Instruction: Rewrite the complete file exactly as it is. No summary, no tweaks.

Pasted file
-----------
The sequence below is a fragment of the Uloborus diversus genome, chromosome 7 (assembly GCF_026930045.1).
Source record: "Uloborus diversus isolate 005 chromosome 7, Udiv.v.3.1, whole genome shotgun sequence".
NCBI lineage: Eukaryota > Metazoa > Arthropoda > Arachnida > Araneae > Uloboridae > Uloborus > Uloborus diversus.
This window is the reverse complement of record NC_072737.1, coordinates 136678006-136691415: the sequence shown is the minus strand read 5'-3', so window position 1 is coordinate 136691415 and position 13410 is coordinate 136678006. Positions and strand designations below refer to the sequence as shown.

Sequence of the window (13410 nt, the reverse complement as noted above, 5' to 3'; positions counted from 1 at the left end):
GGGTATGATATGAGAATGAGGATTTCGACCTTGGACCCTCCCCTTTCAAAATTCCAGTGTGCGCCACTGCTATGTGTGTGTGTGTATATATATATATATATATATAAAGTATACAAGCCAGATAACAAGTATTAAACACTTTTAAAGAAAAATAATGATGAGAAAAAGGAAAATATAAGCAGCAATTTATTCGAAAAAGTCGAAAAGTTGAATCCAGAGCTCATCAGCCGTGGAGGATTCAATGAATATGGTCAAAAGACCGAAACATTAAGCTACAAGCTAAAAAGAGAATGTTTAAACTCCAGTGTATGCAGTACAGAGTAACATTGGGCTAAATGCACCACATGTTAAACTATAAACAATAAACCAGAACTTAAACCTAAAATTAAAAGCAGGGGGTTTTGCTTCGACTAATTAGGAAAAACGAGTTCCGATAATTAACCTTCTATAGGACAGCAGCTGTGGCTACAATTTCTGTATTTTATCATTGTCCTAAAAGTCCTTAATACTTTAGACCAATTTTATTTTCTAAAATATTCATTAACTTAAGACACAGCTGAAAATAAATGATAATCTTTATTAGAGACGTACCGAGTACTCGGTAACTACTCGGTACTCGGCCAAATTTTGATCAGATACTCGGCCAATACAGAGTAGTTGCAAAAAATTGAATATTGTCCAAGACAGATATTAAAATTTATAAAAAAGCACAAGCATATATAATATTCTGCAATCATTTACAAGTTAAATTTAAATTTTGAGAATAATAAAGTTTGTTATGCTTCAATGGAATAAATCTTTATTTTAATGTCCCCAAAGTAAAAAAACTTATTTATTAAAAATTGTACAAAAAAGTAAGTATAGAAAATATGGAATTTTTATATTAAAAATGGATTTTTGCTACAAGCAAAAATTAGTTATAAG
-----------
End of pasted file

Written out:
The sequence below is a fragment of the Uloborus diversus genome, chromosome 7 (assembly GCF_026930045.1).
Source record: "Uloborus diversus isolate 005 chromosome 7, Udiv.v.3.1, whole genome shotgun sequence".
NCBI lineage: Eukaryota > Metazoa > Arthropoda > Arachnida > Araneae > Uloboridae > Uloborus > Uloborus diversus.
This window is the reverse complement of record NC_072737.1, coordinates 136678006-136691415: the sequence shown is the minus strand read 5'-3', so window position 1 is coordinate 136691415 and position 13410 is coordinate 136678006. Positions and strand designations below refer to the sequence as shown.

Sequence of the window (13410 nt, the reverse complement as noted above, 5' to 3'; positions counted from 1 at the left end):
GGGTATGATATGAGAATGAGGATTTCGACCTTGGACCCTCCCCTTTCAAAATTCCAGTGTGCGCCACTGCTATGTGTGTGTGTGTATATATATATATATATATATAAAGTATACAAGCCAGATAACAAGTATTAAACACTTTTAAAGAAAAATAATGATGAGAAAAAGGAAAATATAAGCAGCAATTTATTCGAAAAAGTCGAAAAGTTGAATCCAGAGCTCATCAGCCGTGGAGGATTCAATGAATATGGTCAAAAGACCGAAACATTAAGCTACAAGCTAAAAAGAGAATGTTTAAACTCCAGTGTATGCAGTACAGAGTAACATTGGGCTAAATGCACCACATGTTAAACTATAAACAATAAACCAGAACTTAAACCTAAAATTAAAAGCAGGGGGTTTTGCTTCGACTAATTAGGAAAAACGAGTTCCGATAATTAACCTTCTATAGGACAGCAGCTGTGGCTACAATTTCTGTATTTTATCATTGTCCTAAAAGTCCTTAATACTTTAGACCAATTTTATTTTCTAAAATATTCATTAACTTAAGACACAGCTGAAAATAAATGATAATCTTTATTAGAGACGTACCGAGTACTCGGTAACTACTCGGTACTCGGCCAAATTTTGATCAGATACTCGGCCAATACAGAGTAGTTGCAAAAAATTGAATATTGTCCAAGACAGATATTAAAATTTATAAAAAAGCACAAGCATATATAATATTCTGCAATCATTTACAAGTTAAATTTAAATTTTGAGAATAATAAAGTTTGTTATGCTTCAATGGAATAAATCTTTATTTTAATGTCCCCAAAGTAAAAAAACTTATTTATTAAAAATTGTACAAAAAAGTAAGTATAGAAAATATGGAATTTTTATATTAAAAATGGATTTTTGCTACAAGCAAAAATTAGTTATAAG